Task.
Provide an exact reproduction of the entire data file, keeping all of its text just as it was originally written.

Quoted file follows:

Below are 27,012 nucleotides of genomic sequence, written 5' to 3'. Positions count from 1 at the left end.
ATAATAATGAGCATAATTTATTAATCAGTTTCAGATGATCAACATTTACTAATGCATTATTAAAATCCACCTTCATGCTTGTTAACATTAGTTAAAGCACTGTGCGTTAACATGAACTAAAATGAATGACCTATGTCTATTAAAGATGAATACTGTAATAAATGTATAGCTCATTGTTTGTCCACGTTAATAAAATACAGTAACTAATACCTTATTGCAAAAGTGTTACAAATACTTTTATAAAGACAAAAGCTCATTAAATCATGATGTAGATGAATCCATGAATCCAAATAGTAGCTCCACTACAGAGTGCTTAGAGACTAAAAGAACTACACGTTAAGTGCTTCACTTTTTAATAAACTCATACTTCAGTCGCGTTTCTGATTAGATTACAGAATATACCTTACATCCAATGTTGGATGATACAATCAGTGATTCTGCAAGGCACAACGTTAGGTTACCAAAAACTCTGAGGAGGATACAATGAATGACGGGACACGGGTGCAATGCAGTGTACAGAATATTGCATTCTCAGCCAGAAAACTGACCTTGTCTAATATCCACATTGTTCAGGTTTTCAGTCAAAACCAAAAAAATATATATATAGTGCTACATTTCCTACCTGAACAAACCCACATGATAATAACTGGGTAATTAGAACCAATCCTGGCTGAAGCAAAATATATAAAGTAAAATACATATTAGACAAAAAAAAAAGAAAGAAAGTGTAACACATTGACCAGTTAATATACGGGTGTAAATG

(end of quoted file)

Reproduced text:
Below are 27,012 nucleotides of genomic sequence, written 5' to 3'. Positions count from 1 at the left end.
ATAATAATGAGCATAATTTATTAATCAGTTTCAGATGATCAACATTTACTAATGCATTATTAAAATCCACCTTCATGCTTGTTAACATTAGTTAAAGCACTGTGCGTTAACATGAACTAAAATGAATGACCTATGTCTATTAAAGATGAATACTGTAATAAATGTATAGCTCATTGTTTGTCCACGTTAATAAAATACAGTAACTAATACCTTATTGCAAAAGTGTTACAAATACTTTTATAAAGACAAAAGCTCATTAAATCATGATGTAGATGAATCCATGAATCCAAATAGTAGCTCCACTACAGAGTGCTTAGAGACTAAAAGAACTACACGTTAAGTGCTTCACTTTTTAATAAACTCATACTTCAGTCGCGTTTCTGATTAGATTACAGAATATACCTTACATCCAATGTTGGATGATACAATCAGTGATTCTGCAAGGCACAACGTTAGGTTACCAAAAACTCTGAGGAGGATACAATGAATGACGGGACACGGGTGCAATGCAGTGTACAGAATATTGCATTCTCAGCCAGAAAACTGACCTTGTCTAATATCCACATTGTTCAGGTTTTCAGTCAAAACCAAAAAAATATATATATAGTGCTACATTTCCTACCTGAACAAACCCACATGATAATAACTGGGTAATTAGAACCAATCCTGGCTGAAGCAAAATATATAAAGTAAAATACATATTAGACAAAAAAAAAAGAAAGAAAGTGTAACACATTGACCAGTTAATATACGGGTGTAAATG